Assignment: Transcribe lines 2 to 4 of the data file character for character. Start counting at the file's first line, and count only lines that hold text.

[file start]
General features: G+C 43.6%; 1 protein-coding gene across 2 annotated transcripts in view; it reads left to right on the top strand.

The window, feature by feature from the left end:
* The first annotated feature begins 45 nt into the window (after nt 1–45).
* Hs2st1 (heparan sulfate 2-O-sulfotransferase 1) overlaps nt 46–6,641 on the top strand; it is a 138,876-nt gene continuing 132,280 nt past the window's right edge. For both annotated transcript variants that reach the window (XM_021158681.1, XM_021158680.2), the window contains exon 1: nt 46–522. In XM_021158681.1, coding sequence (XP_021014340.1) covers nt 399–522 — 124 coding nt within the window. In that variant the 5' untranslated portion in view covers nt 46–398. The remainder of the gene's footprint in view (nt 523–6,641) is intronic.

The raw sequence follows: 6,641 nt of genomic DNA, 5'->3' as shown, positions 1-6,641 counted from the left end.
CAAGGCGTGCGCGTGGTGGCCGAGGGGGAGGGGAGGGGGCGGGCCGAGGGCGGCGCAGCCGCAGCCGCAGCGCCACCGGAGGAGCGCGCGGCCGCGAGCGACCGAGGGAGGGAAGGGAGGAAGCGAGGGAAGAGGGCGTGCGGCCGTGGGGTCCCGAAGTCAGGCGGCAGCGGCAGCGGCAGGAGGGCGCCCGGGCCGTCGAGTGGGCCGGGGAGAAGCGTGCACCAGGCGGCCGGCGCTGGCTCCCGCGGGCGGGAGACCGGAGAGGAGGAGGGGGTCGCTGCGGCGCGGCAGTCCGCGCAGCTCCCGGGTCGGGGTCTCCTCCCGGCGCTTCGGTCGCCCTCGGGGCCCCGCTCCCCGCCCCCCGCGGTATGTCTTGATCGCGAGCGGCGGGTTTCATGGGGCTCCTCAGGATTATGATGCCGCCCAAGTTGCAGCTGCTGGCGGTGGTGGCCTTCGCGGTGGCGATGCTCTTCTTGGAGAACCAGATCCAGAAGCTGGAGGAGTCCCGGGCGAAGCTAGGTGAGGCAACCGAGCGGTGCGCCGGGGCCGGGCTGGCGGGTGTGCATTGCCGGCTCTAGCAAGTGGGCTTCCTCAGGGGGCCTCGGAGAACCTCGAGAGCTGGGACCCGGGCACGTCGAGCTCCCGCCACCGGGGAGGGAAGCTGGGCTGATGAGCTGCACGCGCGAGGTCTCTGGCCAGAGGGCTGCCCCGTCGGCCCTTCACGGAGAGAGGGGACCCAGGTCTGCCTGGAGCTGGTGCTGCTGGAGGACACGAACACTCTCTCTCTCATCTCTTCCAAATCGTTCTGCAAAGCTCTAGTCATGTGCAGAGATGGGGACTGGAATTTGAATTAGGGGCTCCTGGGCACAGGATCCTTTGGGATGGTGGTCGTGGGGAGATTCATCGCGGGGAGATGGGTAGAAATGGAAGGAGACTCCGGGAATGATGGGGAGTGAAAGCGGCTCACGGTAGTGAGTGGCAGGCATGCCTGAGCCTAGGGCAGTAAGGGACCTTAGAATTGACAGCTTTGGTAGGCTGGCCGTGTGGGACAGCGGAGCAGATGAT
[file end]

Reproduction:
The window, feature by feature from the left end:
* The first annotated feature begins 45 nt into the window (after nt 1–45).
* Hs2st1 (heparan sulfate 2-O-sulfotransferase 1) overlaps nt 46–6,641 on the top strand; it is a 138,876-nt gene continuing 132,280 nt past the window's right edge. For both annotated transcript variants that reach the window (XM_021158681.1, XM_021158680.2), the window contains exon 1: nt 46–522. In XM_021158681.1, coding sequence (XP_021014340.1) covers nt 399–522 — 124 coding nt within the window. In that variant the 5' untranslated portion in view covers nt 46–398. The remainder of the gene's footprint in view (nt 523–6,641) is intronic.